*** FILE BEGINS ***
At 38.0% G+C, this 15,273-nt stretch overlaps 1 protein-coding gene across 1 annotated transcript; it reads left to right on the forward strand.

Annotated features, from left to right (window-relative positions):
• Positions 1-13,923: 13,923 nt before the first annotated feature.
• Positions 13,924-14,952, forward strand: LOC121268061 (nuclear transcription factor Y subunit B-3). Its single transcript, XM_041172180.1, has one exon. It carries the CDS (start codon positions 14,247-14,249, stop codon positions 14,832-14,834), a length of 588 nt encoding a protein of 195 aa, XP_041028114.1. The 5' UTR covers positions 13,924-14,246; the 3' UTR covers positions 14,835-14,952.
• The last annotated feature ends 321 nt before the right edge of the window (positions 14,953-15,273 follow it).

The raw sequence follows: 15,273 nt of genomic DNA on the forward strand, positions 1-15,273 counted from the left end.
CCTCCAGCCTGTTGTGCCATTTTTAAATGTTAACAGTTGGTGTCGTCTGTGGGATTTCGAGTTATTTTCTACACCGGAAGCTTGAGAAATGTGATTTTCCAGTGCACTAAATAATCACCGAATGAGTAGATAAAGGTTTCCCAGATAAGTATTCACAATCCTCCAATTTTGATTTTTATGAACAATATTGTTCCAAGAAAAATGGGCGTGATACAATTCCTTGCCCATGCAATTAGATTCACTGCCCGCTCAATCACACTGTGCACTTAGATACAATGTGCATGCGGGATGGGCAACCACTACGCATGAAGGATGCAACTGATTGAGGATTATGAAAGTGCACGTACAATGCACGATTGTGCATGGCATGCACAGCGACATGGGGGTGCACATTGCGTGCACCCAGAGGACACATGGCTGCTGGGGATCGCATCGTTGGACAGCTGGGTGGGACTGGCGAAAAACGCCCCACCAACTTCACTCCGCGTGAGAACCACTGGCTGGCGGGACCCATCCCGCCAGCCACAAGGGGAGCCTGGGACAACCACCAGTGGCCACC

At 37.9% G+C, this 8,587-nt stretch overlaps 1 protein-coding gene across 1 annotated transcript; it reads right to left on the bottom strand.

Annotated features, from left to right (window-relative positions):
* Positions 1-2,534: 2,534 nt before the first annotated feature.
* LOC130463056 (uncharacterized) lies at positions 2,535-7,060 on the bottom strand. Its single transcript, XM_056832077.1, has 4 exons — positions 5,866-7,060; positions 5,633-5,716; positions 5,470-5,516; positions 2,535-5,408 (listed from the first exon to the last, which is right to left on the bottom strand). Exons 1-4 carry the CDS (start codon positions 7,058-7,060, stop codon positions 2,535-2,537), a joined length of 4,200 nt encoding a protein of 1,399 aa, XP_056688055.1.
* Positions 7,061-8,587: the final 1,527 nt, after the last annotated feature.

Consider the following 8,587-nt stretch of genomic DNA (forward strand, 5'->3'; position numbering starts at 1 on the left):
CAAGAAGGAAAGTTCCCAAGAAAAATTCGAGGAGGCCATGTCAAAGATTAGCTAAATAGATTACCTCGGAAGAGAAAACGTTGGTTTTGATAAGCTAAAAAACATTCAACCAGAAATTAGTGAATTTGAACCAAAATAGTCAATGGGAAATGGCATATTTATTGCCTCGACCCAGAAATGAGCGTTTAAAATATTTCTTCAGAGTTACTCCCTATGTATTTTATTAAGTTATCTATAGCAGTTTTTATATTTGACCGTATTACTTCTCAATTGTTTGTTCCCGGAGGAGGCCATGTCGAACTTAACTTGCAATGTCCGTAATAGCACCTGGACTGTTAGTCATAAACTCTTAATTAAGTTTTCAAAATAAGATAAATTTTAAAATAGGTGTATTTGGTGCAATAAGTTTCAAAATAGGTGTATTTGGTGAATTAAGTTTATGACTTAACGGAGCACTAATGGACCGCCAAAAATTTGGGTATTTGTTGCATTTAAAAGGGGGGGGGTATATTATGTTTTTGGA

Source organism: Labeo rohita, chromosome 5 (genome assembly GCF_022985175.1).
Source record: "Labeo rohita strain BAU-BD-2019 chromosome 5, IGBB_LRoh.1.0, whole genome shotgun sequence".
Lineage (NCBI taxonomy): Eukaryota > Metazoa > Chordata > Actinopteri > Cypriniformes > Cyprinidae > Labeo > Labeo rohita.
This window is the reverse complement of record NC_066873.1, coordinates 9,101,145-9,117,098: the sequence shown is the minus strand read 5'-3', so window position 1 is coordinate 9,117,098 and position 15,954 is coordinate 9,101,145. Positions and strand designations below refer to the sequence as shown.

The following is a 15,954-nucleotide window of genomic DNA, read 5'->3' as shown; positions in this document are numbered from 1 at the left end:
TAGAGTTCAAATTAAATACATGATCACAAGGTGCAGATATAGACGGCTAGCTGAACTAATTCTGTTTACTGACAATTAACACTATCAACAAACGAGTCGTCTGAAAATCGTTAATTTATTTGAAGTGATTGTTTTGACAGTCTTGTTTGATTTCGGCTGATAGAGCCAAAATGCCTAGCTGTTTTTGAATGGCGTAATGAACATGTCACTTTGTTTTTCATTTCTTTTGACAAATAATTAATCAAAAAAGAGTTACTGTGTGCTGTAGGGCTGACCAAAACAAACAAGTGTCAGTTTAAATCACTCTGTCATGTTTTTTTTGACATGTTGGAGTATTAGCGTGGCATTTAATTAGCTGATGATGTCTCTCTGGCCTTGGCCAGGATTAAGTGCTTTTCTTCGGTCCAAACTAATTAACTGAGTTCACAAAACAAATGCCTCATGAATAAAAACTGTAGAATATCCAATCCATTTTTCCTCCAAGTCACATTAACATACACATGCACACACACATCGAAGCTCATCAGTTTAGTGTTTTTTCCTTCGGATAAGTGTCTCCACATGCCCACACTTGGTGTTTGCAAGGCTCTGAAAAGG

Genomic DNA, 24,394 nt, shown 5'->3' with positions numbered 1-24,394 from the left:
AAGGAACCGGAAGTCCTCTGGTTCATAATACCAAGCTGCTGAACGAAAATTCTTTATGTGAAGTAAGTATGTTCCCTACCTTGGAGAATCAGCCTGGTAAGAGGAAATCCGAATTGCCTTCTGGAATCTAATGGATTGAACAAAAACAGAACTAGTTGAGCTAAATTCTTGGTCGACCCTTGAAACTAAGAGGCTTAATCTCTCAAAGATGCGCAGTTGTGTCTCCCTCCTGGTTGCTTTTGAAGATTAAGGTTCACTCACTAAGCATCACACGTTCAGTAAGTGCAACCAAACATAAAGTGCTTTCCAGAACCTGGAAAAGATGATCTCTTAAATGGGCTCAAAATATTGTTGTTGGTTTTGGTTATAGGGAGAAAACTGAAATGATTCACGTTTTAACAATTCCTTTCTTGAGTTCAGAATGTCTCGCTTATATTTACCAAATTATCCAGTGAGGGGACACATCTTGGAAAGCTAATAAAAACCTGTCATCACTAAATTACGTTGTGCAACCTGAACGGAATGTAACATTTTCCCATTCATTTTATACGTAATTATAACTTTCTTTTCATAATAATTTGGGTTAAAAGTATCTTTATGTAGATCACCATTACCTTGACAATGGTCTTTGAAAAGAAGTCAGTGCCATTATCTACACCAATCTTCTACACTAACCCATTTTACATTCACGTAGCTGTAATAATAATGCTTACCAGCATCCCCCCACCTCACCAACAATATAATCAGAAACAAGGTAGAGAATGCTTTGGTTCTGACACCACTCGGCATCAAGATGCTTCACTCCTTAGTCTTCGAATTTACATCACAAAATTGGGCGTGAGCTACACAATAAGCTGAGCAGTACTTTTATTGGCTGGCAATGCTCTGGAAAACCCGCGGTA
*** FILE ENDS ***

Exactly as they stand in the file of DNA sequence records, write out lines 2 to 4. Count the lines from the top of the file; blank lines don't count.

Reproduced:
Annotated features, from left to right (window-relative positions):
• Positions 1-13,923: 13,923 nt before the first annotated feature.
• Positions 13,924-14,952, forward strand: LOC121268061 (nuclear transcription factor Y subunit B-3). Its single transcript, XM_041172180.1, has one exon. It carries the CDS (start codon positions 14,247-14,249, stop codon positions 14,832-14,834), a length of 588 nt encoding a protein of 195 aa, XP_041028114.1. The 5' UTR covers positions 13,924-14,246; the 3' UTR covers positions 14,835-14,952.